Dr Peter Fisher, clinical director of the Royal London Homeopathic Hospital, said the report focused on tablets and preparations applied to the skin, missing out therapies such as acupuncture and osteopathy.

“I think what really comes across in this report is how sorely under-researched this area is,” he said.

Jane Gray, president, of the National Institute of Medical Herbalists added: “This report is a commendable attempt to provide information on self help products for osteo and rheumatoid arthritis.”

Sources: BBC NEWS:

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Worm ‘May Help Treat Arthritis’

A substance secreted by parasitic nematode worms may help provide a more effective treatment for inflammatory types of arthritis.
Nematode worms can cause serious disease
The molecule, ES-62, already circulates in the blood of millions of people infected with the worms in the Tropics.

It prevents the massive inflammatory response that the worms are otherwise capable of producing in conditions such as elephantiasis.

The Universities of Glasgow and Strathclyde will carry out the project.

Auto-immune diseases, such as rheumatoid arthritis and multiple sclerosis, tend to be rare in countries where parasitic worm infections are endemic, and the researchers believe ES-62 may be key.

They aim to produce a synthetic derivative of ES-62 which could be used to develop new drugs to combat rheumatoid arthritis.

They also hope the same approach could ultimately be fine-tuned to treat other types of auto-immune diseases, using cocktails of several ES-62 derived drugs.

ES-62 has no known adverse effect on general health, nor does it inhibit the ability of infected people to fight other infections.

 

Thermostat

Researcher Professor William Harnett said: “We will be focusing on mechanisms of combating hyper-inflammation that have developed naturally and with apparent acceptance by humans during their co-evolution with parasites.”

Professor Iain McInnes, who will also be working on the project, said: “ES-62 appears to act like a thermostat to effectively turn down disease-causing inflammation which leaves essential defence mechanisms intact to fight infection and cancer.

“This property also makes ES-62 a unique tool for scientists to identify how such disease-causing inflammation occurs.”

A spokeswoman for the Arthritis Research Campaign, which is funding the work, said new treatments to tackle the painful inflammatory effects of conditions such as rheumatoid arthritis were much-needed.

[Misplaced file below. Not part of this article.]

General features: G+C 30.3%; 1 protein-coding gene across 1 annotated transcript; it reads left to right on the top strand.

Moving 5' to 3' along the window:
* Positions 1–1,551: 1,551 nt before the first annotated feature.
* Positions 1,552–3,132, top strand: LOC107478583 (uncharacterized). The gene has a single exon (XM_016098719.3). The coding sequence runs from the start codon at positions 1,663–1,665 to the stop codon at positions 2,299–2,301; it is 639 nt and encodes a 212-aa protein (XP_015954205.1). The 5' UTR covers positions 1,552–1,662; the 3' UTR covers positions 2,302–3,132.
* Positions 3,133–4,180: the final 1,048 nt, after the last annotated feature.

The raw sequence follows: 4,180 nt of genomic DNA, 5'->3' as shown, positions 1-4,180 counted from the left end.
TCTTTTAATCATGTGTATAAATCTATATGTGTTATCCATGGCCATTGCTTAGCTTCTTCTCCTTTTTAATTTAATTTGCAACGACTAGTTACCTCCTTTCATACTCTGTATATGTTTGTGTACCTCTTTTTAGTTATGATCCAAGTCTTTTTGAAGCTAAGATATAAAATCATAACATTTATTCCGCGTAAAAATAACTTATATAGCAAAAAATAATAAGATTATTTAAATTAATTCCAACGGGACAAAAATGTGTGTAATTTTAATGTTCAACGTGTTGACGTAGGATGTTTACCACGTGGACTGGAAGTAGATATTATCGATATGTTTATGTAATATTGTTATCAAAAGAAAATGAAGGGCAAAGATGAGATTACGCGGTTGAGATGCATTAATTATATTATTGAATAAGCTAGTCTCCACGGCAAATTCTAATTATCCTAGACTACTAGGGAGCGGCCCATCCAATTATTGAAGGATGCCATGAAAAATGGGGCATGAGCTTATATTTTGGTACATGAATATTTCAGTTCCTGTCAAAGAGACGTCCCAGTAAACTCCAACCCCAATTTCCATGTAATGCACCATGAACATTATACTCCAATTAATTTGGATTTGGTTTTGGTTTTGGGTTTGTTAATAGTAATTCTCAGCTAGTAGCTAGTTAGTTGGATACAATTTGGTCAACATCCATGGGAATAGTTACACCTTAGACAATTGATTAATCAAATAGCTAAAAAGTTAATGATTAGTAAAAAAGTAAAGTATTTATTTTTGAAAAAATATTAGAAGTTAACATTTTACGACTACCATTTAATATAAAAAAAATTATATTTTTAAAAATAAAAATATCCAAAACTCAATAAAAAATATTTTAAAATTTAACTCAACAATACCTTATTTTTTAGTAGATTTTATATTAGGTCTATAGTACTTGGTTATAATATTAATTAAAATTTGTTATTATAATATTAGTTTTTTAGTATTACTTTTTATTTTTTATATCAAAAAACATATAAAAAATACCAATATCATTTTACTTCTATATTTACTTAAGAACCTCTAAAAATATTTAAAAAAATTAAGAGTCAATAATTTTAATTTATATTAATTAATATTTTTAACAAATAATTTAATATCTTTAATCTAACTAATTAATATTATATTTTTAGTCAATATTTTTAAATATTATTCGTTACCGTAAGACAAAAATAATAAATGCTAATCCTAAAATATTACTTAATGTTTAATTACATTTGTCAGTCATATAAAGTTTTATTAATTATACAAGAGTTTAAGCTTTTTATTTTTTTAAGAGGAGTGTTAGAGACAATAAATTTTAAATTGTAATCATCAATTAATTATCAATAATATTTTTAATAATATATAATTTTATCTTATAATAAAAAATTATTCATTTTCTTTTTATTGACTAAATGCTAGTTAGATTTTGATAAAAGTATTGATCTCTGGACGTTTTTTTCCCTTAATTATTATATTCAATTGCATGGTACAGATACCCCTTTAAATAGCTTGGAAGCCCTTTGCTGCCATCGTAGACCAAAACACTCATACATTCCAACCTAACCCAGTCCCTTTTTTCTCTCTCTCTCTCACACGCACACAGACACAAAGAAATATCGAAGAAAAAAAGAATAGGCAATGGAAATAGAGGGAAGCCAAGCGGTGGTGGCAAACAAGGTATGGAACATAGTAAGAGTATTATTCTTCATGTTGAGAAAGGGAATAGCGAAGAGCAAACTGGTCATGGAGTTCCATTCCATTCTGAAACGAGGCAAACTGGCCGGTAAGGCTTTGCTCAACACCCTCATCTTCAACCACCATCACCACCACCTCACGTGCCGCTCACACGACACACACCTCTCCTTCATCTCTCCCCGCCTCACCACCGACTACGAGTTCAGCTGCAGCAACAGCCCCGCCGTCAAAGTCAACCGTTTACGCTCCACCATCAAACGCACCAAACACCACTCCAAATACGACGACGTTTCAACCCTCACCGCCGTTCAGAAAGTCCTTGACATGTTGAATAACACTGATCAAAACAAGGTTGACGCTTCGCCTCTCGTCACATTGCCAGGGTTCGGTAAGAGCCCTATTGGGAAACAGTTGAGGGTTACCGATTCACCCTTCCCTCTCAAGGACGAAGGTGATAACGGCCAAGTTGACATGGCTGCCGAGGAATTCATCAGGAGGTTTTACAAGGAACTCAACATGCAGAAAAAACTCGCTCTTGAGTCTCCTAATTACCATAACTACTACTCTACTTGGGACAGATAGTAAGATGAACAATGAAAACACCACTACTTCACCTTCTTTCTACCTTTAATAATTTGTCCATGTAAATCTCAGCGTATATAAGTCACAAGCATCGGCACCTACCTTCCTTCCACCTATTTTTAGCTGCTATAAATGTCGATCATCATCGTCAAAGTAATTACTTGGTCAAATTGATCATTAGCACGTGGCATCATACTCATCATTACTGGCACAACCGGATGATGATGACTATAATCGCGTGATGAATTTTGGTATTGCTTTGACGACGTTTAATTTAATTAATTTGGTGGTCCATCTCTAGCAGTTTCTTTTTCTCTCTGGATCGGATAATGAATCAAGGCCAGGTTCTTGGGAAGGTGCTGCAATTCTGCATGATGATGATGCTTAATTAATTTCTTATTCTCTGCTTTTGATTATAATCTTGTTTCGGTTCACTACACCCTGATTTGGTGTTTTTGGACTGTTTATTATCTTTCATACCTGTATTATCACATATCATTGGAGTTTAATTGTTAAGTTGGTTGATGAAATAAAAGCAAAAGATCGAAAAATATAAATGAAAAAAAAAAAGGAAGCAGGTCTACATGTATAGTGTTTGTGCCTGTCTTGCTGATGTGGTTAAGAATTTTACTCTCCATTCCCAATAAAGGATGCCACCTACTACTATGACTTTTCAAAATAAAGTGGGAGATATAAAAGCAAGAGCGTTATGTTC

She said: “Despite the advent of new classes of drugs such as anti-TNF therapy, there are many people whose arthritis is not under control, and this is an exciting, and novel piece of research which may lead to new, more effective treatments.”

Rheumatoid arthritis is a potentially crippling joint disease, caused by the body’s immune system attacking itself, leading to inflammation in the joints and internal organs such as the heart and lungs.

It affects around 400,000 people in the UK. Women sufferers outnumber men by three to one.

You may click to see:->Alcohol ‘cuts risk of arthritis’

Sources: BBC NEWS:September 16. ’08

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Frankincense ‘Can Ease Arthritis’

A herb known as “Indian Frankincense” can reduce the symptoms of arthritis, US researchers have suggested.

Frankincense is used in aromatherapy and religious ceremonies

Extracts from Boswellia serrata, a similar species to the variety famous for its role in the Christian nativity, were tested on dozens of patients.

Those who received it reported better movement and less pain and stiffness.

The herb has been used for thousands of years in Indian Ayurvedic medicine, reports the journal Arthritis Research and Therapy.

Osteoarthritis is the most common form of the condition, and normally affects the weight bearing joints such as hands, wrists, feet and spine.

Current treatments carry a great many adverse effects, and scientists have been hunting for an alternative.

The investigation into the properties of Boswellia serrata was led by Dr Siba Raychaudhuri at the University of California, Davis.


“Certainly osteoarthritis is in need of new safe analgesics, although many effective therapies that reduce pain such as muscle strengthening exercises, shock-absorbing footwear and weight loss have very few bad side effects:
Says Professor Philip Monaghan, Arthritis Research Campaign

Eventually they tested an extract of the plant enriched with the chemical – AKBA – thought to be its active ingredient.

Some of the 70 patients with severe arthritis in their knees recruited into the trial were given a low-dose capsule, some a higher dose capsule, and the remainder were given a dummy pill with no active ingredients.

In as little as seven days, patients taking the frankincense drug reported improvements in their pain and stiffness levels compared with the placebo group, and these continued until the 90-day mark, when the study ended.

Alternative therapies

Tests of the fluid within affected joints also revealed falls in levels of enzymes linked to the condition.

Dr Raychaudhuri said: “We have shown that B. serrata enriched with AKBA can be an effective treatment for osteoarthritis of the knee.”

However, UK experts urged caution. Professor Philip Conaghan, from Leeds University, and a spokesman for the Arthritis Research Campaign, said: “Certainly osteoarthritis is in need of new safe analgesics, although many effective therapies that reduce pain such as muscle strengthening exercises, shock-absorbing footwear and weight loss have very few bad side-effects.

“This report on treating knee pain with a chemical derivative of B. serrata is interesting but the patient numbers are small, there were some problems with the reported trial design and we need more information on its medium to long-term safety.”

Sources: BBC NEWS:1st.Aug.’08